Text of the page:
The ‘Oil Crescent’ is Pacified despite Tobruk’s New NOC
The past week witnessed significant developments on the military scene in Libya. As for negotiations, UN backed negotiations held in the Moroccan town of Skhirat were adjourned for the third time on Thursday 26 March and are due to restart only during the current week. No significant developments were otherise registered, or surfaced, during the past week as negotiating teams went back to their constituencies to report on progress made in Skhirat and discuss possible ways forward for the establishment of a technocratic national unity government.
On a different note, on Saturday 4 April, the Tobruk-affiliated National Oil Corporation announced its intention to open alternative bank accounts in the United Arab Emirates so as to undercut the NOC offices and management located in Tripoli, even though the NOC has largely been perceived as a neutral actor throughout the current crisis. Although similar announcements have already been made a number of times during the past few months, this announcement retains nonetheless the potential of leading to major setbacks in the UN-backed negotiations process as well as of squandering all the gains registered in the ‘Oil Crescent’ region during the past ten days. There, the agreement reached over the course of the past ten days was further consolidated during the past week. As part of the agreement, Operation Shuruq forces have now retreated to the east, towards Sirte, so as to avoid a renewed spike in violence at the hands of hardliners on both sides of the divide. Furthermore, a shared committee with members from both blocs will be established in the coming weeks so as to assess the status of oil-related infrastructure in the region, allow for the return of oil-related workers, make permanent security arrangements with regards to oil fields and terminals and make an assessment of the next steps to be taken with regards to oil exploitation in the ‘Oil Crescent’ region, keeping in mind a national, rather than regional or tribal, perspective. The reaching of this agreement and its implementation were warmly welcomed by the UNSMIL mission who also called on parties to promptly follow up on remaining steps that were negotiated as part of the initial agreement. It will be interesting to see at this stage what, if any, guidance and guidelines will international stakeholders and governments provide to companies operating in the oil sector with partners located in the HoR-controlled part of Libya.
The progress registered in the ‘Oil Crescent’ region was not seen across other battlefields in Libya. On the contrary, fierce fighting, aerial airstrikes and sabotage attacks were registered throughout the whole of the past week in western Libya. Although Zintani forces proclaimed that they would not enter Tripoli after last summer’s eviction, it is not impossible that a military assault will be launched in the coming weeks on the capital city by Operation Dignity-aligned troops. Conflicting claims have also been made throughout the past days as to the status of the strategic town of Aziziya, south of Tripoli. Overall, as was the case for the ‘Oil Crescent’ region before the ceasefire agreement, it appears that forces in western Libya are still well balanced and that no faction has the capacity of achieving a breakthrough, hence the protracted stalemate which has been paralysing and destroying life in this region since last year.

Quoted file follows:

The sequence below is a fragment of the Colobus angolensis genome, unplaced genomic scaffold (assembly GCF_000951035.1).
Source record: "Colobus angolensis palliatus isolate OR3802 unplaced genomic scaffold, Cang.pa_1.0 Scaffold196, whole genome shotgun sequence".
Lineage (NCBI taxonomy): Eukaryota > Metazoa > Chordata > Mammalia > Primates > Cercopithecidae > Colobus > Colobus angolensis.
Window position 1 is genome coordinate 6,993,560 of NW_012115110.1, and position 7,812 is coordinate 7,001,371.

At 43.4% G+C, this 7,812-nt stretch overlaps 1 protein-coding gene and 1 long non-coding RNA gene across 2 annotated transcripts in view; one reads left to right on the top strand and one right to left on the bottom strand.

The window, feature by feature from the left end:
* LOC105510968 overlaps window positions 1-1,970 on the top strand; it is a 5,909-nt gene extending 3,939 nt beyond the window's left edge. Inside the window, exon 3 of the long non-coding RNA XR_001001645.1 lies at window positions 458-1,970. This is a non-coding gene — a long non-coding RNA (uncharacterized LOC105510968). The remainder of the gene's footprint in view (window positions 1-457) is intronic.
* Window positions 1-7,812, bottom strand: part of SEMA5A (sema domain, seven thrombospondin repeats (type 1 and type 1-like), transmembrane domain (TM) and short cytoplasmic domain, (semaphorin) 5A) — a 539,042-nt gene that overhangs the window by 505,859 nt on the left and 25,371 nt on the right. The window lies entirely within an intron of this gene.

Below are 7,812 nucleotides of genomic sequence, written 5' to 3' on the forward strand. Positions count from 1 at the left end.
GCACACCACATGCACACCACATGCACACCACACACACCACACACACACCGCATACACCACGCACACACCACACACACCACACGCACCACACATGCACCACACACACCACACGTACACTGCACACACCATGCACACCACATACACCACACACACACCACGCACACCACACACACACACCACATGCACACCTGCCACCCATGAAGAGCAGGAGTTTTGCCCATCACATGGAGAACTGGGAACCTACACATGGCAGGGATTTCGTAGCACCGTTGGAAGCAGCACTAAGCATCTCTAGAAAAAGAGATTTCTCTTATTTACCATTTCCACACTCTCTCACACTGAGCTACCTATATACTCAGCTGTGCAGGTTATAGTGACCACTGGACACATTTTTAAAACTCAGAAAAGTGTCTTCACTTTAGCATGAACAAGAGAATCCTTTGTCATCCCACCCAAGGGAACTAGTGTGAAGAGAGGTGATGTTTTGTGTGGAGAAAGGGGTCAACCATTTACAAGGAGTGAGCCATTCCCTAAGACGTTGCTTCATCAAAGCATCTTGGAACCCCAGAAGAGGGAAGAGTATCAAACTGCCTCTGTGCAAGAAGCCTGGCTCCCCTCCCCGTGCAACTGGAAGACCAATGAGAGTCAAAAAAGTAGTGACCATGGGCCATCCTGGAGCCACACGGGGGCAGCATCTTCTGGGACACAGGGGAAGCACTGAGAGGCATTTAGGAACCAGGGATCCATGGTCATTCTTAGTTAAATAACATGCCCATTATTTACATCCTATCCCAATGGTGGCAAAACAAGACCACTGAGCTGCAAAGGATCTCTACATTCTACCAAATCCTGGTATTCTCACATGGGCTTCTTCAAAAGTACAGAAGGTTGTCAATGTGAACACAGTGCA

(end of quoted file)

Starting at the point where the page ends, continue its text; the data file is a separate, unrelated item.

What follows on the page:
Fighting continued unabated throughout the past week also in Sirte. Despite the recent rumoured agreement over a ten-day ceasefire and pleas made by local elders for armed groups to leave the town and lift the siege imposed on it, Sirte witnessed during the past week intense fighting between members of the Libya Dawn-aligned 166th army battalion and members of groups and cells affiliated with the IS. IS forces are concentrated especially in the Giza military complex, in the Qadhafi-era Ouagadougou Centre, in the city’s university and in the construction site of a large electric power plant contracted to a Turkish company. As of Sunday 5 April, the army 166th battalion declared a curfew over the city of Sirte between 10pm and 6am, asking citizens to stay away from military sites and from areas under control of IS-affiliated elements in anticipation of significant fighting during the next days. Furthermore, entire areas and roads within Sirte have been cordoned off in an attempt to isolate IS members inside the city and cut their supply lines. As the intensity of the fighting between Misratan forces and the IS intensifies, the commercial port town is increasingly becoming a target for radical Islamist attacks, as promised by an IS member who vowed to make Misrata like Mosul in a recent jihadist publication. A proof of this comes from the suicide car-bomb attack undertaken on Saturday 4 April by a Sudanese fighter, affiliated with local Islamic State cells, who detonated himself alongside a truck laden with explosives at Misrata’s southern Sadada checkpoint. The attack caused the death of six and injured at least 21 whilst providing HoR members with a chance to show empathy towards the rival national bloc.